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My coverage of the conference was hampered by CW’s policy of photography for “Personal Use Only.” I understand why they are doing this. They don’t want the presenters, who may be working on books or videos, to complain about having their content raided by the woodworking paparazzi. On the flip side (my side), attendance will eventually wane without a little press. Just a little. I’ve spoken with Jay Gaynor about this in the past. He knows how I feel about it. So I can’t post my pictures or even my notes. It’s a great event. I’ll talk more about why later. But this is my excuse for my lame coverage of the event.

I happened upon Asa Christiana, FWW’s editor, after lunch one day. We talked about his direction for FWW. Here’s what I took away from our conversation:
Asa prefers articles offering practical advice from master craftsmen. He looks for author/craftsmen who build beautiful stuff. And he focuses on the end product, “because that’s what matters.” While that sounds good from 10,000 ft, my opinion is this results in a magazine that feels flat and formulaic. And if you’ve read FWW lately, you may know what I mean. I’m not interested in bashing FWW. I like the magazine in general. But conceptually, I see the same problems with the Williamsburg conference as I do FWW. And if FWW isn’t careful, their version of WIA will be similarly problematic. Here’s why:

Let’s start with an example:
Dan Faia, an instructor from North Bennet Street School, demonstrated the build of a Pembroke table (google it). The legs are tapered mahogany. Satin wood is to be inlayed on the front legs (front and sides so four inlays total), set in about 1/8″ from the edges. Dan’s approach was clearly an industrial one. He cut a template on his table saw, then adjusted the template with a handplane presumably because cutting tapers on the table saw requires some sort of sled and the sled can be off. I’m assuming that it’s the same device that cut the leg stock. Once correct, he used the template to mark the excavation in the legs and used the same template to knife out the satin wood veneer. I wondered why he didn’t just glue the veneer to the leg with two drops of hide glue then cut through the veneer and mark the leg in a single operation with a cutting gauge. Wouldn’t that have been easier? Faster? His template assumed every face of the legs had identical tapers. Were those tapers cut by hand, that would be a remote possibility at best. It wasn’t clear to me that the template was an investment that paid dividends.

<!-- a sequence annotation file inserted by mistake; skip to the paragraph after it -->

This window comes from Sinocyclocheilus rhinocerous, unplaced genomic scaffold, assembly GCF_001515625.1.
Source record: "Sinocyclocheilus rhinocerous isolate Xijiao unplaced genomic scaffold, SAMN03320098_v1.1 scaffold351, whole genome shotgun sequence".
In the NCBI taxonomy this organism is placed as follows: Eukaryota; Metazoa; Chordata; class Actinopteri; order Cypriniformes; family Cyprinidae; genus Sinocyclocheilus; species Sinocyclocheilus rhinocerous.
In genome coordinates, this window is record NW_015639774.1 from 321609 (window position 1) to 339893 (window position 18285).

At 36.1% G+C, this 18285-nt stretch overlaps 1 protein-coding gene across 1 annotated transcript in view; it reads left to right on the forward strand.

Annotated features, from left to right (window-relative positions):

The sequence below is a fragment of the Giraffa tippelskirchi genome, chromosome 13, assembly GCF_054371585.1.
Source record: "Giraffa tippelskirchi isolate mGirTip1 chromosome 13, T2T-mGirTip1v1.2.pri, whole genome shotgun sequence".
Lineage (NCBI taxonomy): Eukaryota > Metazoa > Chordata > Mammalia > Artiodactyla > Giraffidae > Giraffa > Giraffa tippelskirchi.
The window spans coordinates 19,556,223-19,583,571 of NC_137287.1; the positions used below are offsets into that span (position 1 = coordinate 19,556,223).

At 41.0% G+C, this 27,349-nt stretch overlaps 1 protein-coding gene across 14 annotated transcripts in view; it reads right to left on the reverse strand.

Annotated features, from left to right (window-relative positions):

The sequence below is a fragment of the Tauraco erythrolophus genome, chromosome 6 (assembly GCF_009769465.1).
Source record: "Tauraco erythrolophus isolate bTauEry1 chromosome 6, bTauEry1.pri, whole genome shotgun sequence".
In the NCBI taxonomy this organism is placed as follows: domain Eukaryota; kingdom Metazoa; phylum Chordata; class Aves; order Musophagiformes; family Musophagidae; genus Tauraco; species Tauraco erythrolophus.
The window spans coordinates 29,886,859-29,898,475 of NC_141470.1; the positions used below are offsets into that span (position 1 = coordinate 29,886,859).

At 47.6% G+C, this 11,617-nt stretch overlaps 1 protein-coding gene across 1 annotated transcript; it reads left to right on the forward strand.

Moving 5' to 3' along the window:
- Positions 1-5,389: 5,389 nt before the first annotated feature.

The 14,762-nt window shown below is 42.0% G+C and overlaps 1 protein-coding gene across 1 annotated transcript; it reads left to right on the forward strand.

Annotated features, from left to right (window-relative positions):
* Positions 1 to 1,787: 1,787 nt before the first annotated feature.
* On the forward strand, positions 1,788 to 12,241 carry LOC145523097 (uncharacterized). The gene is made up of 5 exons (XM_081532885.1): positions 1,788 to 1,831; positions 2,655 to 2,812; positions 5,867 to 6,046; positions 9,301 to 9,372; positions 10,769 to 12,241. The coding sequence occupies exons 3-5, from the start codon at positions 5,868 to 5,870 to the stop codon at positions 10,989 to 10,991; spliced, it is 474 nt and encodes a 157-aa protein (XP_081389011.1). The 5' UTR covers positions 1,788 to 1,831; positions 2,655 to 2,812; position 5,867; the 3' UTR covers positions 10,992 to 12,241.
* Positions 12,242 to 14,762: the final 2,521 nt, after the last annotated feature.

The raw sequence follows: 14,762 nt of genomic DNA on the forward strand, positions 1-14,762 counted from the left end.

I’m not saying what Dan did was stupid or wrong. It was fine. He presented it clearly. And it turned out just beautifully. From Asa’s perspective, that was a win. He stepped through a process and did a wonderful job. Had Asa not told me beforehand that Dan was pragmatic and would use “the best approach, hand or power,” I may not have thought anything about it. But to me, Dan’s presentation represented the general arrogance of modern woodworkers who, despite very little knowledge of period work, feel they’ve found better ways (btw, Dan didn’t strike me as an arrogant person at all. Hopefully you understand what I’m trying to say here). Even this I can’t get excited about because this is where most people are. Maybe my expectations are too high. But just imagine that you are on stage in Colonial Williamsburg with a beautiful piece of furniture bought and paid for by George Washington. Leave aside that you are speaking to an audience of experienced period furniture makers. No consideration for how the original was built? No discussion? This is what was done, I’m going to do it this way? This is why? I brought the issue up with Asa and got the sense he just didn’t get it. He thought I was criticizing Dan. I wasn’t. I was just trying to make the point about the difference between pre-Industrial methods and Industrial methods, i.e. that there IS a difference. If you can’t discuss this in Colonial Williamsburg, you might as well pretend woodworking began with the Grizzly Company.

The Industrial v. Pre-industrial reared its head in other ways at the CW conferences. The CW craftsmen took the stage and got to work. Before your eyes, they had dressed stock, cut and fit joints and had something assembled. It’s a great show. The others show up with essentially finished parts and show us how to assemble and clamp them together. What else can they do? I learn stuff from both sorts of presenters. But the guys who work with machines are terribly disadvantaged in these sorts of forums, which is why FineWoodWorkinginAmerica (or whatever they are calling it) could be a total yawn. This is also the reason why I travel with essentially my entire shop. I do it because I can. And I think it’s a way better show. Which brings me full circle: